Weld Fact: Remember the key to minimizing short circuit weld spatter is to keep the short circuit weld drop as small as possible and create the fastest rate of short circuit weld transfer. This is achieved working in the recommended SC wire feed range, and ensuring the weld voltage is set to it's minimum. You don't need to invest in a sophisticated Fronius CMT, Lincoln STT or a Miller RMD electronic power source to control weld spatter, you simply use a traditional low cost durable, low cost CV power source and teach the welders or robot personnel to set the correct weld parameters. Most weld spatter occurs with short circuit transfer from a traditional CV power source because the welder has set their weld volts too high.
Your self taught welders may have 20 years of skills experience, however please remember "welding skills are not weld process control expertise" Instead of investing in costly, unnecessary weld equipment which may be impossible for your electricians to repair, or buying loads of anti-spatter, surely its more logical to provide your welders with some process control training.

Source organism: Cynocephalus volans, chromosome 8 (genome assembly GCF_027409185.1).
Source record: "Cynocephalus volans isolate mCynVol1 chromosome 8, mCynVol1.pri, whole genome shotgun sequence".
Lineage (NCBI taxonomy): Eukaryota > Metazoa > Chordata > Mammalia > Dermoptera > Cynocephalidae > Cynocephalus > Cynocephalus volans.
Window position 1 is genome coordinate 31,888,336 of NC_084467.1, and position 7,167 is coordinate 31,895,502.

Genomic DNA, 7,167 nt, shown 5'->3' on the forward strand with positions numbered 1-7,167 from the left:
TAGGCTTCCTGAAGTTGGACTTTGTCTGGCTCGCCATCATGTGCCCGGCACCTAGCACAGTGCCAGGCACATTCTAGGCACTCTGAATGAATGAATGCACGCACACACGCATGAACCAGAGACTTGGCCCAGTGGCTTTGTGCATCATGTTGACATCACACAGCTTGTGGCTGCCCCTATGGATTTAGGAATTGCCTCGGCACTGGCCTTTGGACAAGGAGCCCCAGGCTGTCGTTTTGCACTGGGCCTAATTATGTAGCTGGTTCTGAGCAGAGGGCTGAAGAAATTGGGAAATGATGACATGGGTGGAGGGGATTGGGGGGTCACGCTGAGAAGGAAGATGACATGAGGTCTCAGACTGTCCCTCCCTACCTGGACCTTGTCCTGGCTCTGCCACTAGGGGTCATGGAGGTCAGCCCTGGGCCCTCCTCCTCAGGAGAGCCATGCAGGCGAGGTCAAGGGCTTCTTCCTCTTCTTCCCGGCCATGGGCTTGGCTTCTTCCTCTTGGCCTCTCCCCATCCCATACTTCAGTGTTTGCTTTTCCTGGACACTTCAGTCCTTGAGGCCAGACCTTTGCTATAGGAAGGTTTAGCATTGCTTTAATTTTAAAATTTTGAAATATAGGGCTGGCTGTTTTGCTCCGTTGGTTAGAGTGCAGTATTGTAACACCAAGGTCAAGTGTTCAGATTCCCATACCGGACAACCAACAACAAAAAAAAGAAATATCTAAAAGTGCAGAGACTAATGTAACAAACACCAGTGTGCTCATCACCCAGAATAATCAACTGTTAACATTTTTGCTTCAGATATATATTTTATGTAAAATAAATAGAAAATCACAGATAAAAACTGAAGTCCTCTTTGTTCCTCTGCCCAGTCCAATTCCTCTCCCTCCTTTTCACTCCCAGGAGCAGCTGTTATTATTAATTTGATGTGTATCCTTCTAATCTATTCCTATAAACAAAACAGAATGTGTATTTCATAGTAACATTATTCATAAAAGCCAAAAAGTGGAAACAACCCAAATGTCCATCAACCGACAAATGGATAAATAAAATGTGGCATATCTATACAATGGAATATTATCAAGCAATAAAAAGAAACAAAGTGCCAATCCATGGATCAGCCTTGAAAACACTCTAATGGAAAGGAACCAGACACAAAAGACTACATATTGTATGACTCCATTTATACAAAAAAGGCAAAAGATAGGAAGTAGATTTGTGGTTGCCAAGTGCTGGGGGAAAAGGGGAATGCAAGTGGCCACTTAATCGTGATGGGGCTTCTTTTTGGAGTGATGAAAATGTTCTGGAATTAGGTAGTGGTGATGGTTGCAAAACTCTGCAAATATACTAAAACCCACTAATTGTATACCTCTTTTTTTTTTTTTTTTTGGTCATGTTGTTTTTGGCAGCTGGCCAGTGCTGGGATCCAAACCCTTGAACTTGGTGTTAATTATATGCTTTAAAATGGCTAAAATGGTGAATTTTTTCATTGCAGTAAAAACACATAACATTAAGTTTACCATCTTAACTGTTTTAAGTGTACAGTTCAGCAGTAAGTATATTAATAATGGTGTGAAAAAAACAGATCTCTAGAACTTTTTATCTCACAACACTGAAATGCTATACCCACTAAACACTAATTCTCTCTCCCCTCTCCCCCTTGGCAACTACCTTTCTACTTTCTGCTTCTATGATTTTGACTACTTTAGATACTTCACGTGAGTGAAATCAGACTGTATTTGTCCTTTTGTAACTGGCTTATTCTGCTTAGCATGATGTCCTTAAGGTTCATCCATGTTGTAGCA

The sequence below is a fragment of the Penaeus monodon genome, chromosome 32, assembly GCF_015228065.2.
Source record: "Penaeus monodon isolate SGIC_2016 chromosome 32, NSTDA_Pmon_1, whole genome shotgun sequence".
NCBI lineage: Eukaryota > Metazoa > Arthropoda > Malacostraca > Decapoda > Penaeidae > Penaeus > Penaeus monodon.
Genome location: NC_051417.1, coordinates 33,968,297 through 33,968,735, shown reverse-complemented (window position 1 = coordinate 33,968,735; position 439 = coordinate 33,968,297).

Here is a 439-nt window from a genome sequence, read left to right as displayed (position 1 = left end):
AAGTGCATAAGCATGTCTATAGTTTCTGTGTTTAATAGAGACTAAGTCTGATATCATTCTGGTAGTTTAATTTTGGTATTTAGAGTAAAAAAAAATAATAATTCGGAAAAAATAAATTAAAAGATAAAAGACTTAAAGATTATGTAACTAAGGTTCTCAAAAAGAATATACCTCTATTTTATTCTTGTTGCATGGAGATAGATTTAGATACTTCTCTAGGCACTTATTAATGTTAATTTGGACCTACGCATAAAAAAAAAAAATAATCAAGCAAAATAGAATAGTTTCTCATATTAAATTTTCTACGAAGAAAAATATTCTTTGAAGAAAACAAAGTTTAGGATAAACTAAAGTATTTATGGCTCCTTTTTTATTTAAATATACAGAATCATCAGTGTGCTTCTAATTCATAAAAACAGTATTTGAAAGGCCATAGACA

LETS SEE WE HAVE BEEN BUYING ANTI-SPATTER COMPOUNDS FOR TEN YEARS, AND WE ARE NOW LOOKING AT VERY EXPENSIVE ELECTRONIC MIG WELD EQUIPMENT. WHY WITH A LITTLE WELD PROCESS KNOWLEDGE MY WELDERS COULD STOP PUTTING THAT COSTLY OIL AND WATER ON THE PARTS AND WITH THE MONEY I SAVE, I COULD TRY THAT MINOXIL AND GET SOME HAIR GROWING BACK ON THIS BUSY HEAD.
This picture proudly presented in a USA welding magazine, shows newly trained, Detroit MIG welders welding truck frames. The worst MIG welds found in the industrial world are found on in auto / truck frame plants. The excessive weld sparks seen in the picture, indicate poorly tuned manual MIG welds as evident by the fire works display. The amount of weld spatter generated is excessive and it's evident excessive wire stick outs are being used.